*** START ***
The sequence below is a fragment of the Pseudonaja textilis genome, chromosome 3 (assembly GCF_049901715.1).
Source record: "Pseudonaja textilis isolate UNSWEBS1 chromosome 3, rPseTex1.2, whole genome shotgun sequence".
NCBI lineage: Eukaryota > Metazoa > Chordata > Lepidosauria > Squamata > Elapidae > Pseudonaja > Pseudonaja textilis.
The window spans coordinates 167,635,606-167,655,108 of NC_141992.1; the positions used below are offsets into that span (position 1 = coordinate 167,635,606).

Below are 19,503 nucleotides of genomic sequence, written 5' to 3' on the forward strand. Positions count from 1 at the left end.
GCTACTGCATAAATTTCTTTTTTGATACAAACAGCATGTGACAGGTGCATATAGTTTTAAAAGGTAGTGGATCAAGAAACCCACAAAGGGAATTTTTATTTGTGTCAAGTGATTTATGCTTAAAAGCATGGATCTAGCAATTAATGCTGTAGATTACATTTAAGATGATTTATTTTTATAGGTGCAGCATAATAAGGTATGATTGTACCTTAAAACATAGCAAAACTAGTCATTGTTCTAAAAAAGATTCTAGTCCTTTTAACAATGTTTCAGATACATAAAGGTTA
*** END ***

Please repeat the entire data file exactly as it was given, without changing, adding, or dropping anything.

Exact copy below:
The sequence below is a fragment of the Pseudonaja textilis genome, chromosome 3 (assembly GCF_049901715.1).
Source record: "Pseudonaja textilis isolate UNSWEBS1 chromosome 3, rPseTex1.2, whole genome shotgun sequence".
NCBI lineage: Eukaryota > Metazoa > Chordata > Lepidosauria > Squamata > Elapidae > Pseudonaja > Pseudonaja textilis.
The window spans coordinates 167,635,606-167,655,108 of NC_141992.1; the positions used below are offsets into that span (position 1 = coordinate 167,635,606).

Below are 19,503 nucleotides of genomic sequence, written 5' to 3' on the forward strand. Positions count from 1 at the left end.
GCTACTGCATAAATTTCTTTTTTGATACAAACAGCATGTGACAGGTGCATATAGTTTTAAAAGGTAGTGGATCAAGAAACCCACAAAGGGAATTTTTATTTGTGTCAAGTGATTTATGCTTAAAAGCATGGATCTAGCAATTAATGCTGTAGATTACATTTAAGATGATTTATTTTTATAGGTGCAGCATAATAAGGTATGATTGTACCTTAAAACATAGCAAAACTAGTCATTGTTCTAAAAAAGATTCTAGTCCTTTTAACAATGTTTCAGATACATAAAGGTTA